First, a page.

TORONTO — Justin Trudeau faced a possible humiliating defeat as Canadians voted in parliamentary elections Monday, just four years after he channeled his father’s star power to become prime minister.
Handsome and charismatic, Trudeau reasserted liberalism in 2015 after almost 10 years of Conservative Party government in Canada, but a series of scandals combined with high expectations have damaged his prospects.
Early results had the Liberals leading in 24 of the region's 32 ridings, or districts. The Conservatives were leading in six and the NDP in one. But many of the ridings only had a handful of polls reporting and some of the races were extremely tight, and it was too soon to tell whether Trudeau would be able to fend off a strong challenge from the Conservative Party led by Andrew Scheer.
Trudeau, son of the liberal icon and late Prime Minister Pierre Trudeau, is one of the few remaining progressive leaders in the world. He has been viewed as a beacon for liberals in the Trump era, even appearing on the cover of Rolling Stone magazine under the headline "Why Can't He Be Our President?"
Polls indicate Trudeau's Liberal Party could lose to the rival Conservatives, or perhaps win but still fail to get a majority of seats in Parliament and have to rely on an opposition party to remain in power.
"It's a coin toss," said Nik Nanos, a Canadian pollster.
Not in 84 years has a first-term Canadian prime minister with a parliamentary majority lost a bid for re-election. Perhaps sensing Trudeau was in trouble, Barack Obama made an unprecedented endorsement by a former American president in urging Canadians to re-elect Trudeau and saying the world needs his progressive leadership now.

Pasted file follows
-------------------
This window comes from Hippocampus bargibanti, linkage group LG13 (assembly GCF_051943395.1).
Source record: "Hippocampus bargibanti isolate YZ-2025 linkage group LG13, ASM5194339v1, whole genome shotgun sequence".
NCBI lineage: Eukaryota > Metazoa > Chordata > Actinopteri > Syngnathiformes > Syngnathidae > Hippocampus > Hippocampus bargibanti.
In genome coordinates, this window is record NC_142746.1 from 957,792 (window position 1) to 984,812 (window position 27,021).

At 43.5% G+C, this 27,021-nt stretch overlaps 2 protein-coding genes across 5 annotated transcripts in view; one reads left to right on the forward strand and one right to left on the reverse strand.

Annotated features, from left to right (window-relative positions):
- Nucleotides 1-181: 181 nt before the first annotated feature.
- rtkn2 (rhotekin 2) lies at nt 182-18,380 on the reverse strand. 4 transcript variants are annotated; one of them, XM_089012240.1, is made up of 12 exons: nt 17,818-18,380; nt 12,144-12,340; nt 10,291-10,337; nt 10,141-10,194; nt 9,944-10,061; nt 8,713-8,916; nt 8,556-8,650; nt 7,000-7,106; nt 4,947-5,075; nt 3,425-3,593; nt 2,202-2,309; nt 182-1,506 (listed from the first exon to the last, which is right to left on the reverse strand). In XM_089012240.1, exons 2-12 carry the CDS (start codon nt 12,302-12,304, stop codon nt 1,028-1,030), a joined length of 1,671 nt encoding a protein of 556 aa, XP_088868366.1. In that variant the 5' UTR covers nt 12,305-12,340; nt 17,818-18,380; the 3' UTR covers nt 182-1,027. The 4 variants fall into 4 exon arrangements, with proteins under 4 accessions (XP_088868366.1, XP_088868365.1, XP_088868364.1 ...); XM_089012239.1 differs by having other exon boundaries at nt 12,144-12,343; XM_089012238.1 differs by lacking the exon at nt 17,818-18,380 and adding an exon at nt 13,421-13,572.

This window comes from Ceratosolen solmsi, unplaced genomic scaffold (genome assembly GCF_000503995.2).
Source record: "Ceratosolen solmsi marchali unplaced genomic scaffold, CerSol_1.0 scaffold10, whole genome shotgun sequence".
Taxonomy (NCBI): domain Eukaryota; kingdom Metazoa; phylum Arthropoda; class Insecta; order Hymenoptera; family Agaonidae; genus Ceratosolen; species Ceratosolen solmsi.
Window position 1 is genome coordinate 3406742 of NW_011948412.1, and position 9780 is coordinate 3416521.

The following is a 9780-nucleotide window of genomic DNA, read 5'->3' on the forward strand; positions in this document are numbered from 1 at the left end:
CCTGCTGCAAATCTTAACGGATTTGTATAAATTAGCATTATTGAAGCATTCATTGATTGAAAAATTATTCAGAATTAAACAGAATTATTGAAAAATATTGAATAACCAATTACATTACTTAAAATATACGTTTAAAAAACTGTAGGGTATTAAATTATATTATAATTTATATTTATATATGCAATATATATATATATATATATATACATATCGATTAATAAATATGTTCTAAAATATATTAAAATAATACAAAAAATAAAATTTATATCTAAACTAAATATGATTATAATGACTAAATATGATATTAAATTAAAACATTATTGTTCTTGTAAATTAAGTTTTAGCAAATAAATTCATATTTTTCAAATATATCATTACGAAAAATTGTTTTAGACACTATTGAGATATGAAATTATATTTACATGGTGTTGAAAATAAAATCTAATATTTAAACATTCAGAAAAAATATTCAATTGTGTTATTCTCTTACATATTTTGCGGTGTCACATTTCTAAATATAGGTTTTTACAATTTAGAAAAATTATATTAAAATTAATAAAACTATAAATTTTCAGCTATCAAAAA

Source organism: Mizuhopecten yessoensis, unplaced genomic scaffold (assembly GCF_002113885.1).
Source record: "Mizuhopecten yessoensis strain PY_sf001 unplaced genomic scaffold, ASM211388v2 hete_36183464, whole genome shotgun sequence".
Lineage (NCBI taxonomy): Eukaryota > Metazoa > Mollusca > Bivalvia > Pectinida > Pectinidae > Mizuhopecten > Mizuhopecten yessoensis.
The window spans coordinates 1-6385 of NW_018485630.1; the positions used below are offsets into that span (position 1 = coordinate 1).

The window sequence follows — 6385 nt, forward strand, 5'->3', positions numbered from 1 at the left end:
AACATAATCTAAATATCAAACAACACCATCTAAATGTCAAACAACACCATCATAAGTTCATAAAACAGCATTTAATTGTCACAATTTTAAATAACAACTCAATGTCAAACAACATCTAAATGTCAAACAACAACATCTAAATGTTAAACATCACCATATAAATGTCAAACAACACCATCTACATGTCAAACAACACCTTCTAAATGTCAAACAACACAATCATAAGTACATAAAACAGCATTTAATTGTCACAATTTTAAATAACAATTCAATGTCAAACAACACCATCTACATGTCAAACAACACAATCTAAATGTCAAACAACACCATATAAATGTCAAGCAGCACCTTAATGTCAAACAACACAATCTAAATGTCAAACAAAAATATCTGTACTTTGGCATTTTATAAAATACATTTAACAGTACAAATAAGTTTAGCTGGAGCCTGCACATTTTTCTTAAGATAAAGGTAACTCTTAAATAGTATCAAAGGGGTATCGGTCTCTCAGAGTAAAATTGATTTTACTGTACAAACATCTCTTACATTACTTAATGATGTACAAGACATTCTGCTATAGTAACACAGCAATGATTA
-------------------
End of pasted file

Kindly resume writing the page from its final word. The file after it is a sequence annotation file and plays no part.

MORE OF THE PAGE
But old photos of Trudeau in blackface and brownface surfaced last month, casting doubt on his judgment.
Scheer is a career politician who is seen as a possible antidote to Trudeau's flash. Scheer, 40, calls Trudeau a phony who can't even recall how many times he has worn blackface.
Trudeau also was hurt by a scandal that erupted this year when his former attorney general said he pressured her to halt the prosecution of a Quebec company. Trudeau has said he was standing up for jobs, but the damage gave a boost to the Conservative Party.
No party is expected to get a majority of Parliament's 338 seats, so a shaky alliance may be needed to pass legislation.
If Conservatives should win the most seats — but not a majority — they would probably try to form a government with the backing of Quebec's separatist Bloc Quebecois party. Trudeau's Liberals would likely rely on the New Democrats to stay in power.
No one party is expected to draw support from across Canada, with the Conservatives strong in the western part of the country, the Liberals dominating Ontario, the Bloc in Quebec and the New Democrats perhaps leading in British Columbia, Nanos said.
"One of the outcomes of this election might be the rise of regional division," Nanos said.
If a minority government emerges, the big question is who will be kingmaker, the Bloc or the New Democrats, Nanos said. He said Trudeau is most likely to win the largest number of seats, because Ontario, where the Liberals are strong, has the most seats.
Scheer has promised to end a national carbon tax and cut government spending, including foreign aid, by 25%. "That money belongs to you, not to them," Scheer said.
Trudeau embraced immigration at a time when the U.S. and other countries are closing their doors, and he legalized cannabis nationwide.
His efforts to strike a balance on the environment and the economy have been criticized by both the right and left. He brought in a carbon tax to fight climate change but rescued a stalled pipeline expansion project to get Alberta's oil to international markets.
His also negotiated a new free trade deal for Canada with the U.S. and Mexico amid threats by U.S. President Donald Trump to scrap it.
Pat Gill, a Vancouver retiree, said she voted for Trudeau.
"I think people know he's made some mistakes," said Gill, who is 74. "I'm hoping he's learned in the last four years. I still think he's our best bet."
Associated Press writer Jim Morris in Vancouver, British Columbia, contributed to this report.